Watch out for: The False Chanterelle. This species looks similar to the normal Chanterelle but is a bit more orange in colour and slightly colour-graded being darker towards the centre. Additionally, the gills of a false chanterelle is more true and parallel, as opposed to crisscrossed like actual Chanterelles. While these probably won’t kill you, they can cause an upset stomach and possible (unwanted) hallucinations.

Habitat: Usually next to Silver Birch and Beech trees amongst sphagnum

Average cap size: 10cm

Season: June - October

Cooking ideas: You can never go wrong with sauteing mushrooms with a bit of salt, garlic (wild if you can get it!) and butter, bread/toast optional. They also go great in creamy pasta or risotto. If you want to store them for use all year round, get a dehumidifier to suck out the moisture and store them in a sealed jar, then just add water to them again when cooking.

Porcini / Cèpe / King Bolete

porcini foraging outdoor cooking
The Porcini, with its bulging white stem, is highly sought after by chefs because they are less common and taste amazing.

Another prized mushroom, generally more challenging to come across than the Chanterelle in our experience, although found in abundance in mainland Europe. The Porcini, sometimes known as a Cèpe (pronounced “Sep”), grows naturally in Pine forests, and amongst the bases of other hardwood trees like Oak, Beech and Spruce. They have brown caps with a distinctive thick white, bulging stem, usually with a sticky texture. The underside of the cap is a porous, spongy texture (often a good indicator of an edible mushroom as opposed to having gills on the underside). Taste-wise, they are nutty and earthy, with an almost meaty texture. They are often difficult to find fresh because grubs love to eat them so much, but don’t let a few bites out of one put you off. Tip: Don’t bother looking near ferns, as ferns like acidic soil which Porcini’s don’t.

Cooking ideas: Add rich flavours to broths or stews. Top steaks or chicken. Fry them in a bit of salt, garlic and butter, and possibly a bit of a flour coating. A big cap can be grilled as an alternative to a burger. Mince it into a paste as a spread for bruschetta. Stick it on a pizza.

Habitat: Generally at the base of hardwood trees like Pine, Oak and Spruce

Average cap size: up to 12 inches

Season: August to October

Chicken of the Woods

chicken of the woods foraging outdoor cooking
Tastes like chicken!

A vegan converts dream. Named so because it genuinely tastes and has a texture like chicken! They are a faded yellow colour, and often a globular, fan-like shape with angular white/pale yellow pores on the underside and a white flesh when sliced. Chicken of the woods will be found growing in tiers out of the side of Oak, Cherry, Sweet Chestnuts or Willow trees. Also sometimes Yew trees, however, care should be taken as these can cause a dodgy stomach because Yew trees absorb toxic alkaloids. They are best picked young for taste.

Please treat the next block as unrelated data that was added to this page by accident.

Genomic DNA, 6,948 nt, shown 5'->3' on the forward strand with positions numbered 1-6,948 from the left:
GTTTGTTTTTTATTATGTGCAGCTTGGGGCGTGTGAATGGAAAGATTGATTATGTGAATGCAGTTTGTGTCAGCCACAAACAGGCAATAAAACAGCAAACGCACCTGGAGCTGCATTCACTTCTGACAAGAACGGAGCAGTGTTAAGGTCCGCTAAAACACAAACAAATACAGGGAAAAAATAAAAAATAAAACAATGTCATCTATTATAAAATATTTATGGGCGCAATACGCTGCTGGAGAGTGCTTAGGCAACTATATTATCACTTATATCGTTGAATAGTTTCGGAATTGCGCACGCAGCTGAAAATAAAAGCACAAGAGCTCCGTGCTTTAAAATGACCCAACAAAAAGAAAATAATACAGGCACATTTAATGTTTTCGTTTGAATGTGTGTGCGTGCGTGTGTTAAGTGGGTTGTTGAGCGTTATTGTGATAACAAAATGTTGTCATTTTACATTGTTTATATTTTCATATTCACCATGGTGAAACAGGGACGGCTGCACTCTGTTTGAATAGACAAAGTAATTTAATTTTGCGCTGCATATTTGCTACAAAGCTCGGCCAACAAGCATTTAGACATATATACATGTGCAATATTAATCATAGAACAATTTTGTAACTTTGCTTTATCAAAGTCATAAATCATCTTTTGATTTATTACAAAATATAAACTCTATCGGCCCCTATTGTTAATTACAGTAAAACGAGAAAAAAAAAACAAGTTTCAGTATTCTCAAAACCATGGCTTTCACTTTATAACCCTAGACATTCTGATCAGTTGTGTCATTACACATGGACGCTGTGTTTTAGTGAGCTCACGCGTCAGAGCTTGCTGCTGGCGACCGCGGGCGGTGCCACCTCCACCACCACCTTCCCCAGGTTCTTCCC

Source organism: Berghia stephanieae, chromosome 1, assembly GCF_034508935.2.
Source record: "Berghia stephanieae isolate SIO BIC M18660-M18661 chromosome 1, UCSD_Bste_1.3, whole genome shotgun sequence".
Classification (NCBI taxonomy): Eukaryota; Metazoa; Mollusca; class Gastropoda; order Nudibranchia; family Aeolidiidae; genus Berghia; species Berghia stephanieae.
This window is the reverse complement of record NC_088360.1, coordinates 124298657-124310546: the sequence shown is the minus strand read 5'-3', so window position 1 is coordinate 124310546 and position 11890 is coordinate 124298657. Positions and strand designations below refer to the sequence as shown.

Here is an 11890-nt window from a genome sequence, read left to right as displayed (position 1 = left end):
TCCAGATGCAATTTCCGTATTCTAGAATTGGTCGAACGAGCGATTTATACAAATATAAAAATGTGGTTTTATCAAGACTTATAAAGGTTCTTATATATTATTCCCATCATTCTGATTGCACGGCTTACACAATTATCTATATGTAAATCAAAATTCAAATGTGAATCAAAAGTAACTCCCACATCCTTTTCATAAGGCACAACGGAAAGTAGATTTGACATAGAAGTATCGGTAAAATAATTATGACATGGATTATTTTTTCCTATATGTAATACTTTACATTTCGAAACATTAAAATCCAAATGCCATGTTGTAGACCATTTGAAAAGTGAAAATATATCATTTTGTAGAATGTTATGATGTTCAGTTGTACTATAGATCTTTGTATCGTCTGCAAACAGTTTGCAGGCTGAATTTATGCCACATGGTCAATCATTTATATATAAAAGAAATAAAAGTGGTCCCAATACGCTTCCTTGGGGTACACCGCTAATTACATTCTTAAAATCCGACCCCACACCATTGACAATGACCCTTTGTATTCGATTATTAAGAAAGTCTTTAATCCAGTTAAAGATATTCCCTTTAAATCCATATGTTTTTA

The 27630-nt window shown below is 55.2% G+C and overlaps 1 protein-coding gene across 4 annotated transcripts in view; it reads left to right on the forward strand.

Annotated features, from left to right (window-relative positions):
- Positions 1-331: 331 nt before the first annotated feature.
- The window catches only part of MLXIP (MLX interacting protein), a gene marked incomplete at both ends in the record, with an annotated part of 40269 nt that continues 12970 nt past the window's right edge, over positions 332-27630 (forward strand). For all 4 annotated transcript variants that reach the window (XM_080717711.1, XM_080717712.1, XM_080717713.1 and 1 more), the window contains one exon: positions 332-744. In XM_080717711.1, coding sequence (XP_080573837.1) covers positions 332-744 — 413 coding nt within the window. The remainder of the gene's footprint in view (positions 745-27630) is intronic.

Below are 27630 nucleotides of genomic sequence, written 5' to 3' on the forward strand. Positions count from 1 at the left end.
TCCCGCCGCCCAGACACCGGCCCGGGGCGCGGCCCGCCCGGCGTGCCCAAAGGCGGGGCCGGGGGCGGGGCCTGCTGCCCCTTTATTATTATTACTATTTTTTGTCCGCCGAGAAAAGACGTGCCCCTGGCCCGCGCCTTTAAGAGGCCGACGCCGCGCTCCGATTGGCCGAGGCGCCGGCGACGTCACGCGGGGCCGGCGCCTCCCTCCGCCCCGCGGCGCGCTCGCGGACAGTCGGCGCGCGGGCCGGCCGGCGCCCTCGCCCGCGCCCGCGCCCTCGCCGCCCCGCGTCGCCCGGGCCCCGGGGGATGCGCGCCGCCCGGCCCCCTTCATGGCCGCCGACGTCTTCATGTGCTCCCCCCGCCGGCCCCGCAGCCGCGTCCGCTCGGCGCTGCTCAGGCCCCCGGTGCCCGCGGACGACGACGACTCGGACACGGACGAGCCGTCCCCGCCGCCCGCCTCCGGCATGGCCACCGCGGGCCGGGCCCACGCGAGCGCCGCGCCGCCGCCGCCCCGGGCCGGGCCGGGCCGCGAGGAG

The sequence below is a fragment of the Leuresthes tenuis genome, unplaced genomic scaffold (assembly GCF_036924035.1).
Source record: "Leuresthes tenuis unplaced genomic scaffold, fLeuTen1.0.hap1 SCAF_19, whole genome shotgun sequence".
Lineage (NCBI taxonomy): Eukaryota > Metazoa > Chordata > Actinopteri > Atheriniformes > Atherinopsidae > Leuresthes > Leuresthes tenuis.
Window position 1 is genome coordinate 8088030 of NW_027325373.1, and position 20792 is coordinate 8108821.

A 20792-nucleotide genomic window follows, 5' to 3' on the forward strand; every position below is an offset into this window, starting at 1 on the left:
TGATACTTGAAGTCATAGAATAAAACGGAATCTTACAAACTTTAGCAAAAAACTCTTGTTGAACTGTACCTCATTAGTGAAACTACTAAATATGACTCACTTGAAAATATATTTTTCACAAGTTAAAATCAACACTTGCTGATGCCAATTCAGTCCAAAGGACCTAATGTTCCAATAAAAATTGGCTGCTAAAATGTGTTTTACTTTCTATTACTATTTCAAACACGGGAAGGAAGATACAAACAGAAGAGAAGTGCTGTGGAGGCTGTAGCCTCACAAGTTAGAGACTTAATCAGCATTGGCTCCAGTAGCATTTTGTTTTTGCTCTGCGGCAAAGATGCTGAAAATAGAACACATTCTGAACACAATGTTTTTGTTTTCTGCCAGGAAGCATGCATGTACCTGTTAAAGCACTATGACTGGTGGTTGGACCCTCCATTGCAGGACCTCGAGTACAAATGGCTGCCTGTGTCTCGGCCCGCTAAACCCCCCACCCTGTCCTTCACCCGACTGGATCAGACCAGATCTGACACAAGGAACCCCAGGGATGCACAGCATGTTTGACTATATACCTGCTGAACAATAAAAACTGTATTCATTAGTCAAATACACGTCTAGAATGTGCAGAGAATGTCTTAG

Cooking ideas: A replacement for chicken. Sauté until golden brown on either side. Use them in casseroles or stews. Battered and fried for chicken-of-the-wood wings. Grilled and slapped on a bun with cheese, pickles and relish

Habitat: Growing out of the trunks of Oak, Cherry, Sweet Chestnuts or Willow trees. Be aware of them growing out of Yew trees as this may cause an upset stomach.

Average cap size: up to 45cm

Season: May-August

Foraging Etiquette

It is useful to note that as well as being completely sure about identifying what you are looking for safety, foraging should also be undertaken respectfully. Getting permission for landowners, or picking on public land is recommended. Usually, it will be fine as long as you are picking for personal use. Avoid over-picking so populations of wild edibles can regrow, and so as not to damage wild habitats. Lastly, do be careful you are sure you know what you are picking because some fungi are poisonous - if you know someone who can take you out to show you the ropes, then do that to learn!

There are so many other edible mushrooms to pick, but we’ve kept this list to the magic three so they are easy to remember for folk starting out. That said, if you’re an avid mushroom forager we’d love to hear what your favourite edible fungi are? Let us know in the comments below.